The U.S. National Mining Hall of Fame and Museum announced the class of 2022 inductees. This year’s inductees are being honored for trailblazing a commitment to sustainability concepts, leading the mineral royalty business, building academic mining programs, innovations in coal mine ground control and longwall mining, and advocating for a strong domestic mining industry to supply the nation’s needs for critical minerals.

Timothy J. Haddon
(1948- ) was once described as “a new generation of mining CEO who combines the high-risk, pull-out-all-stops legacy of yesterday’s miners with the modern executive’s keen awareness that excellent community and government relations are critical to the survival of a mining company.” Haddon was a trailblazer in sustainable mining concepts in the 1980s, a mining industry leader into the 1990s, and remains a force in the education of technically proficient, business savvy, ethical, and humanitarian engineers. After serving as president and CEO for Amax Gold, Haddon moved on to co-found First Dynasty Mines in 1994 and other mining companies until his retirement in 2013. Haddon is an Emeritus member for the Colorado School of Mines’ Board of Trustees and a staunch proponent of its Humanitarian Engineering program.

Pierre Lassonde (1947- ) is globally recognized as a mining executive, business innovator, analyst, philanthropist and author. Lassonde and Seymour Schulich formed Franco-Nevada Mining Corp. Ltd. in 1983. They eventually merged it and other mining companies with Newmont Mining in a deal that put Newmont among the world’s largest mining companies. Lassonde served as Newmont’s president from 2002 to 2007. When Newmont spun off Franco-Nevada in 2007, Lassonde and several associates launched an Initial Public Offering to fund acquisition of the portfolio and reestablish Franco-Nevada. Today, Franco-Nevada is among the largest royalty companies. In 1990, Lassonde wrote The Gold Book: The Complete Investment Guide to Precious Metals. A great philanthropist, Lassonde and his late wife, Claudette, donated millions of dollars to education and the arts.

Thomas J. O’Neil
(1940- ) has demonstrated outstanding leadership throughout his career as a mining industry corporate executive, educator, board member, author and volunteer. He completed his Ph.D. in mining engineering at the University of Arizona (UofA) and advanced to associate professor and mining and Geological Engineering Department chair in 1972 and professor in 1978. O’Neil acquired the San Xavier mine for the UofA as an experimental laboratory for students to gain firsthand mining experience. He also started a graduate program in mineral economics to prepare students for the business aspects of mining. O’Neil left the UofA in 1981 to join Amoco Metals/Cyprus Minerals and rose quickly through the Cyprus organization. He joined Cleveland-Cliffs Inc. in 1991, eventually becoming president and COO in 1994. He retired from Cleveland-Cliffs in 2003.

Syd S. Peng (1939- ) is among the world’s most renowned experts in ground control and longwall mining. He has educated thousands and authored numerous textbooks and technical papers. Upon moving to West Virginia University (WVU) in 1974, Peng began his research on longwall equipment. He chaired the Mining Engineering Department from 1978 to 2006. Peng recognized that coal operators did not always know what ground control technologies were available, so he organized the International Conference on Ground Control in Mining in 1981. In 1985, he established the Longwall Mining and Ground Control Research Center at WVU. Peng retired from WVU in 2013. He and his wife, Felicia, have endowed various awards, professorships, and scholarships.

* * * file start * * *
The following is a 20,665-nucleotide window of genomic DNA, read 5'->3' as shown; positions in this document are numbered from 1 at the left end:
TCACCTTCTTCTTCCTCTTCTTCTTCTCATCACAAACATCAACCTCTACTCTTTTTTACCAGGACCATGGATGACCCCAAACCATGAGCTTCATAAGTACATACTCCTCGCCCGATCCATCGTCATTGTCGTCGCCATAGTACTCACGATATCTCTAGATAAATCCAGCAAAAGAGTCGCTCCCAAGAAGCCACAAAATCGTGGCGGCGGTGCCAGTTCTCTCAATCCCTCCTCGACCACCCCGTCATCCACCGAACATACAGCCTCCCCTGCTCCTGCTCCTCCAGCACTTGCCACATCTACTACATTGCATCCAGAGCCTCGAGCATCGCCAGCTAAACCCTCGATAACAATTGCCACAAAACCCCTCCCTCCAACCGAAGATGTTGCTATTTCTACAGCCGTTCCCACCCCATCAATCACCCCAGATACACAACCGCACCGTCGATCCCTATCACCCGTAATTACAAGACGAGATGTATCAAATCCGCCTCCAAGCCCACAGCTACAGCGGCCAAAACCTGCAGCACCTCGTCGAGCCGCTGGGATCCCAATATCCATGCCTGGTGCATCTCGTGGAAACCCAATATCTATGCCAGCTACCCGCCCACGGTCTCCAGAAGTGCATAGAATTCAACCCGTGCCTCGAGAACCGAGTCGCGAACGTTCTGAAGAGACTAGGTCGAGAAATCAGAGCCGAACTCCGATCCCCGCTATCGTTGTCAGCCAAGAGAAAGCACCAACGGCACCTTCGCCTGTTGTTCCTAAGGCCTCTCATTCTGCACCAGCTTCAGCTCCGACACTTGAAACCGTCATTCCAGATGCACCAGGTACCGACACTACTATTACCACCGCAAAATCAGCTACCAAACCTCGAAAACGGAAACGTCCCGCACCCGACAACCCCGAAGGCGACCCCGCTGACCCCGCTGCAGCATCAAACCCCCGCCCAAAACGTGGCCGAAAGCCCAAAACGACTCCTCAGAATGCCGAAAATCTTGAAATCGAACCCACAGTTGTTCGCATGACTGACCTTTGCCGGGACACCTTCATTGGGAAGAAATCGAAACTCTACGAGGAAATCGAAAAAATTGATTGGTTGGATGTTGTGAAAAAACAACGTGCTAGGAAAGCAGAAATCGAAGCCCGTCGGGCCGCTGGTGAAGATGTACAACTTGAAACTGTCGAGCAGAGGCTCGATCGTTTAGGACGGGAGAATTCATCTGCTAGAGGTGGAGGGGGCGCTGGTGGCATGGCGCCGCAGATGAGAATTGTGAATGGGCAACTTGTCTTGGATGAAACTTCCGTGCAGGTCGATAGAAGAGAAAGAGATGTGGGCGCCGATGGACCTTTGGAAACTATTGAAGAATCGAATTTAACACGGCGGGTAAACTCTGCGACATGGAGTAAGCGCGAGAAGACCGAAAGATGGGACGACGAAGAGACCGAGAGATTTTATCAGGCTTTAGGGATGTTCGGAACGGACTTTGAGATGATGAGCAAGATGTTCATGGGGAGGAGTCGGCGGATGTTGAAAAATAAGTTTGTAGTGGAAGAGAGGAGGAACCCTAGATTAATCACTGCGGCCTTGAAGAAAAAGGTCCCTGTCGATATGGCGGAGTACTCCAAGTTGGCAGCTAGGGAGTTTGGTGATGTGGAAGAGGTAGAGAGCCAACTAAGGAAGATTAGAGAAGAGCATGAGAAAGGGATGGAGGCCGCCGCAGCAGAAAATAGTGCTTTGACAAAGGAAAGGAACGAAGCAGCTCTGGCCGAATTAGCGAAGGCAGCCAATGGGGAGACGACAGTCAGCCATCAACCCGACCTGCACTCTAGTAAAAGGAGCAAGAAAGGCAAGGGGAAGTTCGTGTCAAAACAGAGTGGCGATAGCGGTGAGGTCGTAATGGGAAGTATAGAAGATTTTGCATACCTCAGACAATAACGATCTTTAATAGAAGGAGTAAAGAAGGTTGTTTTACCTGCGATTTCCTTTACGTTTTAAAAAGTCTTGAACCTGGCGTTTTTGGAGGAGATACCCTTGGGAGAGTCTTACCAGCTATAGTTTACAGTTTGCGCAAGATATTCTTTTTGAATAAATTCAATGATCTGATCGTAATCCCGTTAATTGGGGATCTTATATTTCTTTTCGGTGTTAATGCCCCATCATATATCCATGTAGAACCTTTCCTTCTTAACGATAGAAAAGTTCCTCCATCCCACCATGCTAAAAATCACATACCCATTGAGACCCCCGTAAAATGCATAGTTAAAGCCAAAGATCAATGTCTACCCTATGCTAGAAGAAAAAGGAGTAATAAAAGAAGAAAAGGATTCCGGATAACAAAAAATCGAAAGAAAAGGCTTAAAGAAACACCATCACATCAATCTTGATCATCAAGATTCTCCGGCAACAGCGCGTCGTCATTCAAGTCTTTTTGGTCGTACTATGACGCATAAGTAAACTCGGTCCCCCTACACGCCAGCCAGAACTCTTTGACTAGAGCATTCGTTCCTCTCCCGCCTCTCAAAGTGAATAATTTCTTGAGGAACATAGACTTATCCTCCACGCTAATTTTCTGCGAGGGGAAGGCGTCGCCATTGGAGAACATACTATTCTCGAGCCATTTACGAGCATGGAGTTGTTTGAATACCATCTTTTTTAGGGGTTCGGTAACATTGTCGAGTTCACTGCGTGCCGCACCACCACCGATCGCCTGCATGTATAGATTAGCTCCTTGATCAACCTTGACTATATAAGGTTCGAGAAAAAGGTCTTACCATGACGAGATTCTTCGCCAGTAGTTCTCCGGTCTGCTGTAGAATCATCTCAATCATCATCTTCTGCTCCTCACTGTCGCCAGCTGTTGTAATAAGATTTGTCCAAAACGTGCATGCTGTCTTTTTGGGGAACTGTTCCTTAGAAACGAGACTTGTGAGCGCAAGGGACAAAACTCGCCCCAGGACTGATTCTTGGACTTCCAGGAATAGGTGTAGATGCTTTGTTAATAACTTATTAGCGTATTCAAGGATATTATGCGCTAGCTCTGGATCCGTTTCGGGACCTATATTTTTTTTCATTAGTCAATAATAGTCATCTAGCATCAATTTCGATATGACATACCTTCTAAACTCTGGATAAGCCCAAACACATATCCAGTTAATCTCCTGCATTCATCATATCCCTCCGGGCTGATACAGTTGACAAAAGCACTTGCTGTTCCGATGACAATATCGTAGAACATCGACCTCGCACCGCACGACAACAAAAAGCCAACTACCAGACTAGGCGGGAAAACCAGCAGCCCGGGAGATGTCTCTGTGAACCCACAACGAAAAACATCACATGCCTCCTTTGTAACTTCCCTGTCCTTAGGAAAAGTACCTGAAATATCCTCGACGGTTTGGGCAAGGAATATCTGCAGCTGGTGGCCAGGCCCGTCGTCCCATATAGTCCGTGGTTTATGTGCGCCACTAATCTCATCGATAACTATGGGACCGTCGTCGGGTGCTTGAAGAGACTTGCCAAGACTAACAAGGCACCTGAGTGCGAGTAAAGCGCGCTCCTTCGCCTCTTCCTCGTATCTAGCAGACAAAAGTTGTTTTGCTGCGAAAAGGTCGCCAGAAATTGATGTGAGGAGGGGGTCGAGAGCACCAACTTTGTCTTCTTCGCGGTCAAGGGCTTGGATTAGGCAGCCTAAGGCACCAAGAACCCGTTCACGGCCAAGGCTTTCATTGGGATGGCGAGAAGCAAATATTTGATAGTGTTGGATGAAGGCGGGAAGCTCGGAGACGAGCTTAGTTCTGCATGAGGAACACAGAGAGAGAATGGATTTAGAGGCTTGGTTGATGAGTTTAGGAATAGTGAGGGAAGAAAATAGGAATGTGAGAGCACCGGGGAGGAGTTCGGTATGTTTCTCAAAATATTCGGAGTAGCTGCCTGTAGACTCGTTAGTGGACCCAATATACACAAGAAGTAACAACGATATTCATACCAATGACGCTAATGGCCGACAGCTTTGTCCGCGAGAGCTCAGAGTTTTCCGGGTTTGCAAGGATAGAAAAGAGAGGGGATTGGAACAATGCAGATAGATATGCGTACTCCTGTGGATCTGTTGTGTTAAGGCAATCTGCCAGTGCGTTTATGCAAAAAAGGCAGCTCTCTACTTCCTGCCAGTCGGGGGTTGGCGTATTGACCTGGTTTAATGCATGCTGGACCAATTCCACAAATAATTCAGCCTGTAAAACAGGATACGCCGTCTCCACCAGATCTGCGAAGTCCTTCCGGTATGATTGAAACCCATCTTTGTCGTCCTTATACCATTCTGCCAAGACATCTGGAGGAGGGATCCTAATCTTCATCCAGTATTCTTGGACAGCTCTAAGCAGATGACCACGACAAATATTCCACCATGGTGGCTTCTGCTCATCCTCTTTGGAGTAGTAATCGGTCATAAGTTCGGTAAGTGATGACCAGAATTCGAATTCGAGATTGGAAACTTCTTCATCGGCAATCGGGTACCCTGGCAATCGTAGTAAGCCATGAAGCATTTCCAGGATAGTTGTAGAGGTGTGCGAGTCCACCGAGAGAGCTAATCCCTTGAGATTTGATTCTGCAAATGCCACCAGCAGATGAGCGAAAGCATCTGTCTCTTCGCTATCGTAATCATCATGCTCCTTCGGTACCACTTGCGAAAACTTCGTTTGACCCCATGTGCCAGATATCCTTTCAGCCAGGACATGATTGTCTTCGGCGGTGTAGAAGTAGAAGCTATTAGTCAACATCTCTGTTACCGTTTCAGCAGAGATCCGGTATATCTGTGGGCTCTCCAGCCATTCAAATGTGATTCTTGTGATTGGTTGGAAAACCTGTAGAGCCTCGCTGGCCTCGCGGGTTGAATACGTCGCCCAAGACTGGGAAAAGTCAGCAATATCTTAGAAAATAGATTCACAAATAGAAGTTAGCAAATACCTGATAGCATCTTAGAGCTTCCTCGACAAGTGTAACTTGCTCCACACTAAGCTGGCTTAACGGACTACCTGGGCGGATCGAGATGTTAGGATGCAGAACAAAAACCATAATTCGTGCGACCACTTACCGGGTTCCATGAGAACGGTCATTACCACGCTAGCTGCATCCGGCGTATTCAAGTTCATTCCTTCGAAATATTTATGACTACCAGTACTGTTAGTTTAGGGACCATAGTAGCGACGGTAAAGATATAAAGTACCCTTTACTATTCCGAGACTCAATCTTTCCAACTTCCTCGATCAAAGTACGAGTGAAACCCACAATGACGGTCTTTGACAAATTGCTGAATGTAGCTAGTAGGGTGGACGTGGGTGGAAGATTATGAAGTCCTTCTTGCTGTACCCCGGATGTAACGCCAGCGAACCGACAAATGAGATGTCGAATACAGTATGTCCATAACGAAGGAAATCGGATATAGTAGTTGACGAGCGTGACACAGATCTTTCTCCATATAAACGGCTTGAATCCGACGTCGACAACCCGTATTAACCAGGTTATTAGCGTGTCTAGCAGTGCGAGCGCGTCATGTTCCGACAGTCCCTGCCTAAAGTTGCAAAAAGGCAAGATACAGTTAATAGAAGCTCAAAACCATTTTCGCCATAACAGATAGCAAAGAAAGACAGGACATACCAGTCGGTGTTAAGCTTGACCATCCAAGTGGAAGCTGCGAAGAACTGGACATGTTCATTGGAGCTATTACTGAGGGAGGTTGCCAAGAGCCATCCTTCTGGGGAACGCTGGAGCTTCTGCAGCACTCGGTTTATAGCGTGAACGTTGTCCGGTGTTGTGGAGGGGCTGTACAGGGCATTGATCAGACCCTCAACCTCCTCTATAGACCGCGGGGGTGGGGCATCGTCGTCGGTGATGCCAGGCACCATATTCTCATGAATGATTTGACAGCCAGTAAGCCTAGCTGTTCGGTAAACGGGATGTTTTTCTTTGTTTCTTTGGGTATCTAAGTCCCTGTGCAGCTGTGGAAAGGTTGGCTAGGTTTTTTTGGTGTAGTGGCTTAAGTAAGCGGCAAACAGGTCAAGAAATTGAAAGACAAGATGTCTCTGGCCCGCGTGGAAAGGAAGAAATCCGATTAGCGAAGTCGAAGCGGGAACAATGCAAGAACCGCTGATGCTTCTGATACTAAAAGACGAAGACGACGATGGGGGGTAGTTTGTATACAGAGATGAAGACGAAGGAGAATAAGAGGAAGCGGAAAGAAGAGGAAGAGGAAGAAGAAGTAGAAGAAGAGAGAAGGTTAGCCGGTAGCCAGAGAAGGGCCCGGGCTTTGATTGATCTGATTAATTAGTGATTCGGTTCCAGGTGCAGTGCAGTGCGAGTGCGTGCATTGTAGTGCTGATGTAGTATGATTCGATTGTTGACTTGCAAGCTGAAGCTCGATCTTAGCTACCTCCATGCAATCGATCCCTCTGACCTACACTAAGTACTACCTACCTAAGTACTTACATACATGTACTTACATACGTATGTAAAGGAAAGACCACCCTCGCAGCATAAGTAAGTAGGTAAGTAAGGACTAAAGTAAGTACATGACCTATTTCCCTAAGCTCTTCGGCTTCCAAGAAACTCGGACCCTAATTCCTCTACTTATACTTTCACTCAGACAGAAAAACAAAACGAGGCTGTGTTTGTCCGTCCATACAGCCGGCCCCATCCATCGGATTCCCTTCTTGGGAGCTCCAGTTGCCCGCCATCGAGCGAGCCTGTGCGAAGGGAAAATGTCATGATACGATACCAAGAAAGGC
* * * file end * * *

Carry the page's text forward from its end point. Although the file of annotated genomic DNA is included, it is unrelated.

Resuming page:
Sheldon P. Wimpfen (1913-2003) was a tireless advocate for a strong domestic mining industry capable of supplying our nation’s need for critical and strategic minerals. A mining engineer, who also served as a marine in World War II, Wimpfen joined the Atomic Energy Commission (AEC) as assistant director of the Division of Raw Materials. He critically examined the uranium procurement program, recommended how to improve and implement it, and received full implementation authority. He left the AEC to become vice president of Reynolds Mining Corp. in 1959, and president and general manager of Southern Peru Copper Corp. in 1967. From 1970 to 1980, he was assistant director and later chief mining engineer of the U.S. Bureau of Mines. Resuming his literary pursuits in retirement, Wimpfen wrote a memoir, Tin Peaks and Silver Streams, and two historical fiction novels.

The education outreach program at the Lowell Institute for Mineral Resources will be presented with the 2022 Prazen Living Legend Award. By helping students learn more about how they use minerals, where those minerals come from and the diverse people who work to obtain those minerals, the program hopes to encourage more young people to understand how mining supports their lives and to see themselves as part of the mineral industry.

The 35th annual Induction Banquet will be held the evening of October 29, at the Denver Marriott South at Park Meadows in Lone Tree, Colorado. Visit for updates. Sponsorships are available; contact Stephen Whittington, executive director, at for details.